At 6:20pm on Bad Friday, authorities announced that their “stay indoors” request had been lifted and over one million people were free to go about their lives.
Earlier in the day, the same officials had decided that the entire metropolitan Boston area was in imminent danger. An armed fugitive was on the loose and it was best to shut everything down and “shelter in place”. And now, 12 hours later, though nothing had changed, they said the imminent danger was past.
One million people, who had been asked by their government to give up their freedom for a day, now streamed outside to look up at the warm overcast sky, breath in the fresh air, and be together again. Really together, not home alone.
I am the sort of person who will wait for the “Walk” signal at a deserted intersection. “Shelter in place” is easy for me, I work at home. But I could not stay indoors on Friday when asked. I made it a point on work breaks and the distraction of the news storm to walk around my neighborhood and carry on. I wish officials had asked everyone to do the same.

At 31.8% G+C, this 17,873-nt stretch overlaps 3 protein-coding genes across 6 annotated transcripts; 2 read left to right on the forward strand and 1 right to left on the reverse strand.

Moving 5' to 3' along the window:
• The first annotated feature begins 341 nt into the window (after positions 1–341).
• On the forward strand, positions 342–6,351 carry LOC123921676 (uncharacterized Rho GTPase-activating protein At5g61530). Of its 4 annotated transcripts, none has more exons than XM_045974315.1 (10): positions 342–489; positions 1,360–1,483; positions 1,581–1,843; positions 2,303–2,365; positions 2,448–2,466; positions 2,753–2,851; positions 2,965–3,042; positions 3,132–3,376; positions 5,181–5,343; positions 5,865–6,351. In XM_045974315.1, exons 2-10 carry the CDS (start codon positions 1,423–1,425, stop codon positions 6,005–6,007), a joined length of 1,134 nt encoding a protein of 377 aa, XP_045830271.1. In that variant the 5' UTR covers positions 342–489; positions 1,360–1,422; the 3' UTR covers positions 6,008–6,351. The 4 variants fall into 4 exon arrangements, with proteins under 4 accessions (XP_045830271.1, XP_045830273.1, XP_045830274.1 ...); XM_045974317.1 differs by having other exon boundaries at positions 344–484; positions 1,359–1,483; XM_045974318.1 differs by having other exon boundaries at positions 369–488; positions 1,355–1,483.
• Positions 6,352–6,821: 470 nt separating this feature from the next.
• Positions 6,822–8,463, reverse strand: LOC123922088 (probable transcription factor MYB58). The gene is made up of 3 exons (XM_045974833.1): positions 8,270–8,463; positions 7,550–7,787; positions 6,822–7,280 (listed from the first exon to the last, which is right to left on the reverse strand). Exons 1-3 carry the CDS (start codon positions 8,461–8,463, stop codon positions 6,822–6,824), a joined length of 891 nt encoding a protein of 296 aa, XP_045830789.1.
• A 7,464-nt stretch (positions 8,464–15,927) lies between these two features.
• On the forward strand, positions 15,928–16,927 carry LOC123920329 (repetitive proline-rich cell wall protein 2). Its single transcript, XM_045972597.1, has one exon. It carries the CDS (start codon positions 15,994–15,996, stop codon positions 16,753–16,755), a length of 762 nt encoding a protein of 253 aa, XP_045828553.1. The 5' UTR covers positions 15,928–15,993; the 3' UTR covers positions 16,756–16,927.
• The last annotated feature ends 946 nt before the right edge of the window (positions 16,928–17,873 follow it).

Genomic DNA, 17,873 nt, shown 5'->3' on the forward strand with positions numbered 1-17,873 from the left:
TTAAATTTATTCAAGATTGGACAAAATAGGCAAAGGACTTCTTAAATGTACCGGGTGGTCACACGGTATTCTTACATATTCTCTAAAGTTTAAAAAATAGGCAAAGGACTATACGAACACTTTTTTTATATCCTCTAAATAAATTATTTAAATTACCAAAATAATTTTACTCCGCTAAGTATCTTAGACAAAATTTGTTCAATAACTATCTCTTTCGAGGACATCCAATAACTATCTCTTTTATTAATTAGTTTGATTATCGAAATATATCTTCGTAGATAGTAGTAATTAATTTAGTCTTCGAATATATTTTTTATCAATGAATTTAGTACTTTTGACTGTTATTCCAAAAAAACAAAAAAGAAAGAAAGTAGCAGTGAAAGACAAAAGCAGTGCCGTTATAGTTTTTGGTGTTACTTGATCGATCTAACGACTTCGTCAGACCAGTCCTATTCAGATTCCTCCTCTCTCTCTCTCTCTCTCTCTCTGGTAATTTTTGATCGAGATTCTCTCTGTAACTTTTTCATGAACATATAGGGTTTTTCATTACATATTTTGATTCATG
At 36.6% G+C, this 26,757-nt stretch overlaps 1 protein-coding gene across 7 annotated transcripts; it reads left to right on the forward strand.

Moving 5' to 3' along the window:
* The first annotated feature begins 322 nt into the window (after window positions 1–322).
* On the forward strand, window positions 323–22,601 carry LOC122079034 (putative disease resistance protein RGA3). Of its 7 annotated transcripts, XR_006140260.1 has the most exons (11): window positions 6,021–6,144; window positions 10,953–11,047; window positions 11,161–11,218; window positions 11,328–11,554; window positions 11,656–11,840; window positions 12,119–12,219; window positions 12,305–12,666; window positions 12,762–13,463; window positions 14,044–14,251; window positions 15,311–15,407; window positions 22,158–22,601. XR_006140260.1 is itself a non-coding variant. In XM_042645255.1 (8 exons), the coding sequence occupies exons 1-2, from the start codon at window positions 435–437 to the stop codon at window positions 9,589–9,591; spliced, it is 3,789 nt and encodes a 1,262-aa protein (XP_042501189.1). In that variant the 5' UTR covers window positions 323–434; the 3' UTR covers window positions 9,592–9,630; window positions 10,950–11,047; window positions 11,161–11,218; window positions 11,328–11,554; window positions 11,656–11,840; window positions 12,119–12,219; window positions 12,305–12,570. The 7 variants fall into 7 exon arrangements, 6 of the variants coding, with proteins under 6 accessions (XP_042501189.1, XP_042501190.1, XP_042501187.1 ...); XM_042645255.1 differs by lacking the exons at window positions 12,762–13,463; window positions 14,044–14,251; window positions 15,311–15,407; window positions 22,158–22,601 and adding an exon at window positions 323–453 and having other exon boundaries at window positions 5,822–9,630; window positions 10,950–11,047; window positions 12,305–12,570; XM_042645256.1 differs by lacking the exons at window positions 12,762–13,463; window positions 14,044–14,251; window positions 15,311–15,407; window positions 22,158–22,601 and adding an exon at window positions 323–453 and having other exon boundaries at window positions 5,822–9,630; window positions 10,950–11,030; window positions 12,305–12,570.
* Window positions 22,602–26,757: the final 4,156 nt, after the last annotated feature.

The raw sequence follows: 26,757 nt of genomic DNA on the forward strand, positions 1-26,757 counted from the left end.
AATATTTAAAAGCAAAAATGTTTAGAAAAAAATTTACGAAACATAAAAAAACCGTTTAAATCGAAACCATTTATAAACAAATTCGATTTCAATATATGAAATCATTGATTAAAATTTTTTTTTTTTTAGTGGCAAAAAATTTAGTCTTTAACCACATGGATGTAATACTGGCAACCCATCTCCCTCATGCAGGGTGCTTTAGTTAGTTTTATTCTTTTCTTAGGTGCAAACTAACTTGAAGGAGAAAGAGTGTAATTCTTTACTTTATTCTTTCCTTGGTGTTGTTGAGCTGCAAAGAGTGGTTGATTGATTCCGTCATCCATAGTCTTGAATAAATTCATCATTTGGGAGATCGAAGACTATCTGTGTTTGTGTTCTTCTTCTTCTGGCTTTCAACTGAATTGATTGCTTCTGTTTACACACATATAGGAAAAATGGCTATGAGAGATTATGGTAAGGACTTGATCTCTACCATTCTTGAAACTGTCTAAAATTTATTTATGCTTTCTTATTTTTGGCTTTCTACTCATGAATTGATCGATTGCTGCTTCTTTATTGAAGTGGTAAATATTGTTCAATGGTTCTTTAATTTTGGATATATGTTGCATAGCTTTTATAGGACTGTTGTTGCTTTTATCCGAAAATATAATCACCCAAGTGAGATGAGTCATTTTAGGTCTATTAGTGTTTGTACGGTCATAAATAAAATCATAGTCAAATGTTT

This week began in celebration of a day when patriots, stunned and bloodied, ran towards danger. It happened again Monday when heroes, stunned and bloodied, ran towards danger. It happened on Friday when police, stunned and bloodied, did the same. That is something which has not changed in 238 years.
What did change, for 12 hours on Bad Friday, was our freedom. We were asked, stunned and bloodied, to give it up and stay home. I wish we had never been asked.
I hope the most profound lesson of a most profound week is that, while “shelter in place” may work well for hurricanes, blizzards, and other disasters, it should not be used again as it was on Friday. Instead, we should embrace our freedom, especially in the face of terrorism.
At 6:21pm, a good citizen (and a million others) stepped outside to look up at the warm overcast sky and breath in the fresh air of freedom. He noticed the tarp on his boat was flapping in the breeze. He looked inside and carried on.